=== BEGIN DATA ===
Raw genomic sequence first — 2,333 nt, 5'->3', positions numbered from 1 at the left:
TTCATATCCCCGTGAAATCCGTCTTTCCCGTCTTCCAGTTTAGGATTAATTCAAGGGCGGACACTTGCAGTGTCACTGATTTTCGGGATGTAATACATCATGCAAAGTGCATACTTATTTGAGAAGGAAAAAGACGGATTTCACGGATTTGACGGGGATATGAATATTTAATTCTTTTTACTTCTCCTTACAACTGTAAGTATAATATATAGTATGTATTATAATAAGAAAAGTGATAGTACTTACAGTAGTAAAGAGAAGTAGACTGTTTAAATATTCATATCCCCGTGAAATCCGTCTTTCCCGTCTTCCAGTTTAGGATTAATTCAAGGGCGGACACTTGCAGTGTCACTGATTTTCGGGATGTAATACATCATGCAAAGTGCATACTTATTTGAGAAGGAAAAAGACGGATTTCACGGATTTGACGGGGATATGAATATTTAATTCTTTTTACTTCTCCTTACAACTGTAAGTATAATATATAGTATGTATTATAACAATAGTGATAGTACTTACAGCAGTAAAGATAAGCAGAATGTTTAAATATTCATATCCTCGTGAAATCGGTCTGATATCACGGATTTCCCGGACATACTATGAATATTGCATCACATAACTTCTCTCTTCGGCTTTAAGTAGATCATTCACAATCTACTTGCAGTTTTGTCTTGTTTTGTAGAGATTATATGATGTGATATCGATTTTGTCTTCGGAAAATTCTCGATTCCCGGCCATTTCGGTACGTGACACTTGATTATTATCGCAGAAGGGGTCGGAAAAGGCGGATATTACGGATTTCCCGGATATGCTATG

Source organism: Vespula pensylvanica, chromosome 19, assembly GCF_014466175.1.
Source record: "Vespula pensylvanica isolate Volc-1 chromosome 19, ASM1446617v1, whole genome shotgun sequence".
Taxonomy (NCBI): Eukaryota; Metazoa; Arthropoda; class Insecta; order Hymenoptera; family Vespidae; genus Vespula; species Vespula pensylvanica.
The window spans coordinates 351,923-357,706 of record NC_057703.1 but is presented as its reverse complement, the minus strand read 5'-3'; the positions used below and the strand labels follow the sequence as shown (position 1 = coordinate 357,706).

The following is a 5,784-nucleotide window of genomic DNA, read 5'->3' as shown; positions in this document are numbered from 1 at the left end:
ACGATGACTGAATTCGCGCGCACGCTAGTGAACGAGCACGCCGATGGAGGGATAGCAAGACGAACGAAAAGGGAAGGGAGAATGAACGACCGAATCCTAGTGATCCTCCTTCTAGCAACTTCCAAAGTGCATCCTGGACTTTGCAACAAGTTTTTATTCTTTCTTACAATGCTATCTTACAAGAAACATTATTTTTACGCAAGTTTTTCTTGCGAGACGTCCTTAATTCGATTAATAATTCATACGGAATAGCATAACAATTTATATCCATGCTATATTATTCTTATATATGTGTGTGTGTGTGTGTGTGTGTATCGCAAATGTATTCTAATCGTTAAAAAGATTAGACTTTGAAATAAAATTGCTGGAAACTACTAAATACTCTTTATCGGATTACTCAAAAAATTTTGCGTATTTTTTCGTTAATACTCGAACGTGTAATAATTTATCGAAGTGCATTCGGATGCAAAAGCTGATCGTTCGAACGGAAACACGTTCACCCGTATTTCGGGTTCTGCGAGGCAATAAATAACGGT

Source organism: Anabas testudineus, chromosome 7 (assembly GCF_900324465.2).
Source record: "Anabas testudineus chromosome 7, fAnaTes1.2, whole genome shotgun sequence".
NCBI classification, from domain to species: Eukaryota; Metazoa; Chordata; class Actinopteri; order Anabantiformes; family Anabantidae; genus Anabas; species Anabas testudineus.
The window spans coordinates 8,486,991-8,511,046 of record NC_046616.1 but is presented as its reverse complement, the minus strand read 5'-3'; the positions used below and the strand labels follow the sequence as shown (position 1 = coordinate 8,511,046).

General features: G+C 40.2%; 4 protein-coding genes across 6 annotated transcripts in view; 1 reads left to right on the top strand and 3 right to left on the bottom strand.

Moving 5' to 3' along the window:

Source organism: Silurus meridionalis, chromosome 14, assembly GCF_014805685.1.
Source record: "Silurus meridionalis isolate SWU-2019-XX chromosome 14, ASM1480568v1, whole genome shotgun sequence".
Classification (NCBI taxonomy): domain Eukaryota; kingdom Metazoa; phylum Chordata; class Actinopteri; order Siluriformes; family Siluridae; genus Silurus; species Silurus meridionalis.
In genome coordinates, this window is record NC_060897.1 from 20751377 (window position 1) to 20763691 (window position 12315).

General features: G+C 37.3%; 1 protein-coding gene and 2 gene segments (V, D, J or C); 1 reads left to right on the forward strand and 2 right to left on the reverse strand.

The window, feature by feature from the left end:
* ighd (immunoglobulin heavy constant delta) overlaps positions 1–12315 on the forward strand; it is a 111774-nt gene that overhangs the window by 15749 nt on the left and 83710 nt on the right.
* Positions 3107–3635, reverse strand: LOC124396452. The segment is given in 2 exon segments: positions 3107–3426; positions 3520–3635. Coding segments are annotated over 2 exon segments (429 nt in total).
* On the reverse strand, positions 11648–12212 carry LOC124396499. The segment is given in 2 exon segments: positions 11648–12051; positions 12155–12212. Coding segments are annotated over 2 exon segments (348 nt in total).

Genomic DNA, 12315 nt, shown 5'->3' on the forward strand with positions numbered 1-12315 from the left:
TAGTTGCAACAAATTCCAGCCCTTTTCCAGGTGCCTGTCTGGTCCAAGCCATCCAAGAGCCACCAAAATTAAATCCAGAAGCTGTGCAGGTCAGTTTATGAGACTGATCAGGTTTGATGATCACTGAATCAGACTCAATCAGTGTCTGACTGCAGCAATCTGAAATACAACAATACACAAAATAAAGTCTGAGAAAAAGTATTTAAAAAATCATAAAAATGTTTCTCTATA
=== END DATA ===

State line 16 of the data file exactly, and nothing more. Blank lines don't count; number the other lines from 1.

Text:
Source record: "Silurus meridionalis isolate SWU-2019-XX chromosome 14, ASM1480568v1, whole genome shotgun sequence".